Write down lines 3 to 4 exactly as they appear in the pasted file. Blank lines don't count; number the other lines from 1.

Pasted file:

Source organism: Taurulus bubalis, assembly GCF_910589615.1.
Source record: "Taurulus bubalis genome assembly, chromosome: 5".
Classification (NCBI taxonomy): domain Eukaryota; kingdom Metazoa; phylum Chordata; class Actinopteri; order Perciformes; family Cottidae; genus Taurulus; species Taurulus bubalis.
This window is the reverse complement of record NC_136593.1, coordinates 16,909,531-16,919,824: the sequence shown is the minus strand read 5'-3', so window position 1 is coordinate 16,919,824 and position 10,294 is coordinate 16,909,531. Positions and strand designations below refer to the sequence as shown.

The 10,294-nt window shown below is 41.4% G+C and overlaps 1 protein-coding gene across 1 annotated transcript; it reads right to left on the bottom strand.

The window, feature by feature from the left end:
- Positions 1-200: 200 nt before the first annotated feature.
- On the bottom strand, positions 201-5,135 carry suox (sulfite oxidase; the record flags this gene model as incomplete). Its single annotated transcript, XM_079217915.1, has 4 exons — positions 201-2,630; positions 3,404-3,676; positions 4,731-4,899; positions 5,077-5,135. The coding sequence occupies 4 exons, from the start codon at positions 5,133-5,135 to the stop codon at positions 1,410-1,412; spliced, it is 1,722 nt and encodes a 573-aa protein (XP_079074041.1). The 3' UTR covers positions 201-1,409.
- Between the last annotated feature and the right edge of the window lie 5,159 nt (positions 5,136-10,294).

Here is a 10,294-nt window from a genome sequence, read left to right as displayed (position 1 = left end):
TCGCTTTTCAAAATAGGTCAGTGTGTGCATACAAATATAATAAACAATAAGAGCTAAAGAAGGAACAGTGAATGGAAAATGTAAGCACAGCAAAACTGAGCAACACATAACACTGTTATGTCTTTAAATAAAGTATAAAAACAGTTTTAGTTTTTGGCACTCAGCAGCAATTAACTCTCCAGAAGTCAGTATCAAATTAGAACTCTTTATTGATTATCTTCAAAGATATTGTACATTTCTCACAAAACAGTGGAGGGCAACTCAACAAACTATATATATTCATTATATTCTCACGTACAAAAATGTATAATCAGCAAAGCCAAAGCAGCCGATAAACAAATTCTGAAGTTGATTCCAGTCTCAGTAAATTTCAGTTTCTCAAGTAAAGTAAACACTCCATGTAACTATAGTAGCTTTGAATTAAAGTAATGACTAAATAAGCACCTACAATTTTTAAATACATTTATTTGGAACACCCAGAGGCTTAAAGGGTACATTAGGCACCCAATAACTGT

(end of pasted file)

Classification (NCBI taxonomy): domain Eukaryota; kingdom Metazoa; phylum Chordata; class Actinopteri; order Perciformes; family Cottidae; genus Taurulus; species Taurulus bubalis.
This window is the reverse complement of record NC_136593.1, coordinates 16,909,531-16,919,824: the sequence shown is the minus strand read 5'-3', so window position 1 is coordinate 16,919,824 and position 10,294 is coordinate 16,909,531. Positions and strand designations below refer to the sequence as shown.